Torsten Hothorn, University of Zurich (CH):

A Transformation Perspective on Survival Analysis (Tutorial)

It is well known that many prominent models in survival analysis can be understood as transformation models. Cox' proportional hazards model is maybe the most prominent case, but also other models, such as the Weibull or the reverse time proportional hazards model, belong to this class.

Survival analysts have always been forced to work with models for conditional distributions (usually looking at conditional survivor functions) because a simple mean regression is neither interesting nor appropriate for describing the impact of patient characteristics on some time-to-event outcome.  Thus, the field has much to offer in the recent development of distributional regression models, ie models for a conditional distribution and not just a conditional mean.  For this discussion to be fruitful in practice, however, one has to address some old-fashioned habits, such as application of the partial likelihood for semiparametric inference in Cox models.

We will discuss connections between many well-known and some less well-known and even some novel members in the family of transformation models.  Once we understood the conceptual simplicity of this model family, we'll introduce a generic estimation approach based on simple maximum likelihood estimators for fully parameterised  transformation models.  These estimators are also the key ingredient to machine-learning-flavoured approaches, such as transformation trees, transformation forests, and transformation boosting machines.

Torben Martinussen, University of Copenhagen (DK):

Subtleties in the interpretation of hazard ratios

The hazard ratio is one of the most commonly reported measures of treatment effect in randomised trials, yet the source of much misinterpretation. This point was made clear by Hernán (2010) in a commentary, which emphasised that the hazard ratio contrasts populations of treated and untreated individuals who survived a given period of time, populations that will typically fail to be comparable - even in a randomised trial - as a result of different pressures or intensities acting on both populations. The commentary has been very influential, but also a source of surprise and confusion. In this talk, I aim to provide more insight into the subtle interpretation of hazard ratios and differences, by investigating in particular what can be learned about a treatment effect from the hazard ratio becoming 1 after a certain period of time. We further define a hazard ratio that has a causal interpretation and study its relationship to the Cox hazard ratio. I will first give a brief introduction to causal inference.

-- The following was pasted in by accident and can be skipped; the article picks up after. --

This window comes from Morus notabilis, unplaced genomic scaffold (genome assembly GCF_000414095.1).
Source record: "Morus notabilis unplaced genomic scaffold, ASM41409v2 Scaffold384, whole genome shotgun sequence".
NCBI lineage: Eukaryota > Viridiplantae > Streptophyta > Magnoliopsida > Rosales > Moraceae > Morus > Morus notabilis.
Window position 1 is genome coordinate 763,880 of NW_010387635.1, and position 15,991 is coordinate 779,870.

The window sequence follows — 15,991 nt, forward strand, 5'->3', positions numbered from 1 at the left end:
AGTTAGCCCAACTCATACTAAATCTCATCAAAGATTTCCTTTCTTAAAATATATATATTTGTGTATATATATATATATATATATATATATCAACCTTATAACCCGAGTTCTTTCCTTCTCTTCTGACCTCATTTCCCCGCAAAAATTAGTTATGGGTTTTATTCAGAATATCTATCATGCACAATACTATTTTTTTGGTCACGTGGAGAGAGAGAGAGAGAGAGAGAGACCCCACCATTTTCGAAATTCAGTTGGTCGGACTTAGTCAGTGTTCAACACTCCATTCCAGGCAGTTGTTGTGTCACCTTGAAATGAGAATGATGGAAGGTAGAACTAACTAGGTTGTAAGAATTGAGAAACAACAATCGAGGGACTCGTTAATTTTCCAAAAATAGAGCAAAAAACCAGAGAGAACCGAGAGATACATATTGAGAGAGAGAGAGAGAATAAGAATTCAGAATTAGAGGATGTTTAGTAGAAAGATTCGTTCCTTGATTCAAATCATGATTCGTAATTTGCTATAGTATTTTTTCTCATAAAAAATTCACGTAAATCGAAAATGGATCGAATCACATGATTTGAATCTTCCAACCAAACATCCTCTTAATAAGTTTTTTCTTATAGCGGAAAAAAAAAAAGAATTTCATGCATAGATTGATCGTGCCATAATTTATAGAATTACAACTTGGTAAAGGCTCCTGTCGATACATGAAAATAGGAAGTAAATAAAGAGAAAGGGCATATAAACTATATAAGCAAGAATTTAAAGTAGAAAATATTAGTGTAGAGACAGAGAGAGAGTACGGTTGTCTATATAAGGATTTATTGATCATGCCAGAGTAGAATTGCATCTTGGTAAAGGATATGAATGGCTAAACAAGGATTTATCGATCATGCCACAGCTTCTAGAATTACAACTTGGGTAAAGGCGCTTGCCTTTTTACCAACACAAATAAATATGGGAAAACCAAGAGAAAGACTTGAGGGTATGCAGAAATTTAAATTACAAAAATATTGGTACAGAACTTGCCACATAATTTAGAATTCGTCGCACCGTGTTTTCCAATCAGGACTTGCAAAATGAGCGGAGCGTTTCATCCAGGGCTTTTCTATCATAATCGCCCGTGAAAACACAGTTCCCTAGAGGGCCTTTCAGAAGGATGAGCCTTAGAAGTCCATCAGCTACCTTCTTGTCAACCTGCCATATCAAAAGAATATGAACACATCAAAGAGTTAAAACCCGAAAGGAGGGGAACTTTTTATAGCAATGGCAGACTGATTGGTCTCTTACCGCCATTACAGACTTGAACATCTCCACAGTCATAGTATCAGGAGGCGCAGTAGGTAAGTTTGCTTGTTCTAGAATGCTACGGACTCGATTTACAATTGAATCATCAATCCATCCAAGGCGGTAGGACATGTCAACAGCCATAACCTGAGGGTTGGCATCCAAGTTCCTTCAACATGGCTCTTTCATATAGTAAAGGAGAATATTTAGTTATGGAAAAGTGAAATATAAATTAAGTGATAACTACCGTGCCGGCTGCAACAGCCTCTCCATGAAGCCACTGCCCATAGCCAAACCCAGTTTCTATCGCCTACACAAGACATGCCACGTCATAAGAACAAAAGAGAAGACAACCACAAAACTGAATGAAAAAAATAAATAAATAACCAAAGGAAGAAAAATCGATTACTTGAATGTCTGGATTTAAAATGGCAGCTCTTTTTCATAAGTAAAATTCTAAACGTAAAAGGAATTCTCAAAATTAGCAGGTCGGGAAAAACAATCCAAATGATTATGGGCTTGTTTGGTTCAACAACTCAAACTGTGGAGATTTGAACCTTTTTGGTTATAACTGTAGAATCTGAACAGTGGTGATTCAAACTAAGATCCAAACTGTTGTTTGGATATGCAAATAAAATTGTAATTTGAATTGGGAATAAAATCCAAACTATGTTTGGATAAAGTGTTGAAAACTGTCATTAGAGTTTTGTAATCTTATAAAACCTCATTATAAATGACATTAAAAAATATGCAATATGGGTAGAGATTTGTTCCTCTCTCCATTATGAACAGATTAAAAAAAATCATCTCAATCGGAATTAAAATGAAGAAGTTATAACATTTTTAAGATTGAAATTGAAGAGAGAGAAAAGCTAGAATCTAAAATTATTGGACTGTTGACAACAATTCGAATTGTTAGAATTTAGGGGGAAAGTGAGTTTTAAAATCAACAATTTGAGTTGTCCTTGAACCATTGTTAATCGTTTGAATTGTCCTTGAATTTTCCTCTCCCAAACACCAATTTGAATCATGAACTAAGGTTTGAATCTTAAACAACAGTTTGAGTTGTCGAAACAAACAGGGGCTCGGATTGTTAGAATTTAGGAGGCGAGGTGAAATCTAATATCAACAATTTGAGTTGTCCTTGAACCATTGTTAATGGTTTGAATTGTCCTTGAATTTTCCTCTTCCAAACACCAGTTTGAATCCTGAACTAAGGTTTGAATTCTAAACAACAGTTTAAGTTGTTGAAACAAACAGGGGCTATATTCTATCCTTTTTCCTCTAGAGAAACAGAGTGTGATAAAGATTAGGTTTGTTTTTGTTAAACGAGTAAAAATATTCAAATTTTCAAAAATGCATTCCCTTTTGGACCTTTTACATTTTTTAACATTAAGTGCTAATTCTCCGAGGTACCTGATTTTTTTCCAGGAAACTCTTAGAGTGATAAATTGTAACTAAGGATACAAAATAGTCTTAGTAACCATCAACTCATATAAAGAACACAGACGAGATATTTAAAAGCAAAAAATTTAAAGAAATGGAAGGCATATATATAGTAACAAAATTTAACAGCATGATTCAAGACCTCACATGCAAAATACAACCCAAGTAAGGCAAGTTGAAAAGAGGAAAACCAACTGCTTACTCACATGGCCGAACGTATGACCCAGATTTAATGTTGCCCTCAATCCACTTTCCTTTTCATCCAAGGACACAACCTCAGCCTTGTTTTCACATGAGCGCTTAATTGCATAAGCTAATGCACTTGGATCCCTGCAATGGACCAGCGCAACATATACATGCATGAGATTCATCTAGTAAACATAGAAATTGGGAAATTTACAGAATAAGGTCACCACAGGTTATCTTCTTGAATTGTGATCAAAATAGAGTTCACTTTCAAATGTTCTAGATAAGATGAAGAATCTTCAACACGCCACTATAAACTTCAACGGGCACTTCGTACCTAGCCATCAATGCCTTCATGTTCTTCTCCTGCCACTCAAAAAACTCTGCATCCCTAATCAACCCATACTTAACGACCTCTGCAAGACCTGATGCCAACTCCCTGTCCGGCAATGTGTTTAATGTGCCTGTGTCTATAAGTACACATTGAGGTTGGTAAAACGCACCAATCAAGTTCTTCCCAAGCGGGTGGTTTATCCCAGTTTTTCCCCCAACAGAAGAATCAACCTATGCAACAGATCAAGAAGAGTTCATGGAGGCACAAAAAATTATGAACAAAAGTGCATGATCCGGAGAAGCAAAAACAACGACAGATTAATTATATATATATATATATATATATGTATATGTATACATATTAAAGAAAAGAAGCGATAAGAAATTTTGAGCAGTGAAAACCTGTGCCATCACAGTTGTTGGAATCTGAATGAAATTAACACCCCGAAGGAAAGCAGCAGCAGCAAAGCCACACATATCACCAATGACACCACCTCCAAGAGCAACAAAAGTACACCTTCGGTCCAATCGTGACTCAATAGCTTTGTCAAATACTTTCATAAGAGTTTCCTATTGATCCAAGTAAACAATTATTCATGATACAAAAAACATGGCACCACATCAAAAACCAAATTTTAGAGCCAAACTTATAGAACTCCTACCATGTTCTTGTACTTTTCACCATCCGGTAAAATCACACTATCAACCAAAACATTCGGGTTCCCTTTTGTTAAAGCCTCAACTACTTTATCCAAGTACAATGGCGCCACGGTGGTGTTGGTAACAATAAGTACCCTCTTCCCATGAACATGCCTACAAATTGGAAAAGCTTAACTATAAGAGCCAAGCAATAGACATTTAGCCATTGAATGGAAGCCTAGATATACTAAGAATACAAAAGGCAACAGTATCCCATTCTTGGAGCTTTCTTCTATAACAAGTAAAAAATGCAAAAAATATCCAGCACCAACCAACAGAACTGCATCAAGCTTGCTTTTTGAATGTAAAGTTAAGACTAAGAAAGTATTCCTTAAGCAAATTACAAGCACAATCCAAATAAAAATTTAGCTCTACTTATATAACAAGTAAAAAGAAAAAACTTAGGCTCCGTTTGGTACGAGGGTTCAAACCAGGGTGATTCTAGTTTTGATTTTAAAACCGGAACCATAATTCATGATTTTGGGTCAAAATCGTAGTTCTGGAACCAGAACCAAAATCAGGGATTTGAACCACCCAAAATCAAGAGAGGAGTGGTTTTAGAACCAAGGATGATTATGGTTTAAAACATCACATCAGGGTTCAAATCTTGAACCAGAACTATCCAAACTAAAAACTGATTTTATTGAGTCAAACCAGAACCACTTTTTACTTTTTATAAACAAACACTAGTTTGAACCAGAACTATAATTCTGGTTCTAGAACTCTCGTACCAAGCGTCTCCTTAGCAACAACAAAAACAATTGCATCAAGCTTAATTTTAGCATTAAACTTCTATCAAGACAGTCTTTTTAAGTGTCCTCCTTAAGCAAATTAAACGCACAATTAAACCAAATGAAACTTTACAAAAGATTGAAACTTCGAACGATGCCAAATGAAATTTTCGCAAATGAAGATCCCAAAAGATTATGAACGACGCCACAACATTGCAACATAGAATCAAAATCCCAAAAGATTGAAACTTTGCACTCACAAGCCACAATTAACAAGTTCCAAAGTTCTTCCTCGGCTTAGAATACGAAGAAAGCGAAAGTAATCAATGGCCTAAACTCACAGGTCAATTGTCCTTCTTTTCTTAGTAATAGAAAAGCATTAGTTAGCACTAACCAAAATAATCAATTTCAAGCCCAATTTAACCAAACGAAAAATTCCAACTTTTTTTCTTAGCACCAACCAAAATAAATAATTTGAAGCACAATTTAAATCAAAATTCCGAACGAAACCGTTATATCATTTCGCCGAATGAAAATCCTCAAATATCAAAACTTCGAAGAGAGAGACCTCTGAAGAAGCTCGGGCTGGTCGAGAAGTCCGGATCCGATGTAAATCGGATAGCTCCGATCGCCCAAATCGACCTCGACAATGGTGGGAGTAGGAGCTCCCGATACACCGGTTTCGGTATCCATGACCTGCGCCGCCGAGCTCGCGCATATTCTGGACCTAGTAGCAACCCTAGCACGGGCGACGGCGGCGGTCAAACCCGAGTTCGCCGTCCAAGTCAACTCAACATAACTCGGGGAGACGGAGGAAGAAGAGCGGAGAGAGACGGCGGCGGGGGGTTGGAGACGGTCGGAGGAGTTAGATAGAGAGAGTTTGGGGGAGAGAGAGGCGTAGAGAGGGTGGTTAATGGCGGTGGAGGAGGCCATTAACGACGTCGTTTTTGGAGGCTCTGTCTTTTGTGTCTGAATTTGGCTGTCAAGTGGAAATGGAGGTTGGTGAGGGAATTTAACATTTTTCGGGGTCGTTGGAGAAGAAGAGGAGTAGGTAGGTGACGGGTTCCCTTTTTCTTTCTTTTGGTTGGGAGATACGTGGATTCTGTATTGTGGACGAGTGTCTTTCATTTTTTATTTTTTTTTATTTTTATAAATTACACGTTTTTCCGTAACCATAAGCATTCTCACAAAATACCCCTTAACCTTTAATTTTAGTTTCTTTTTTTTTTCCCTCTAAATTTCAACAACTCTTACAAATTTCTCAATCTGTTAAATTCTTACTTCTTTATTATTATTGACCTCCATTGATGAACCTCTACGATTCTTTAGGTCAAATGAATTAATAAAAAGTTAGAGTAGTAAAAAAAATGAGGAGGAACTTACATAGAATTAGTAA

Jan Beyersmann, Ulm University:

Censoring and causality

These are a layman's views on causality and (perhaps a little less layman) on censoring. Censoring makes survival and event history analysis special. One important consequence is that less customized statistical techniques will be biased when applied to censored data. Another important consequence is that hazards remain identifiable under rather general censoring mechanisms. In this talk, I will demonstrate that there is a Babylonian confusion on "independent censoring" in the textbook literature, which is a worry in its own right. It is a small step from this mess to misinterpretations of hazards, a challenge not diminished when the aim is a causal interpretation.

In philosophy, causality has pretty much been destroyed by David Hume. This does not imply that statisticians should avoid causal reasoning, but it might suggest some modesty. In fact, statistical causality is mostly about interventions, and a causal survival analysis often aims at statements about the intervention "do(no censoring)", which, however, is not what identifiability of hazards is about. The current debate about estimands (in time-to-event trials) is an example where these issues are hopelessly mixed up.

The aim of this talk is to mix it up a bit further or, perhaps, even shed some light. Time permitting, I will illustrate matters with a causal g-computation-type/Aalen-Johansen-type analysis of clinical hold in a randomized clinical trial.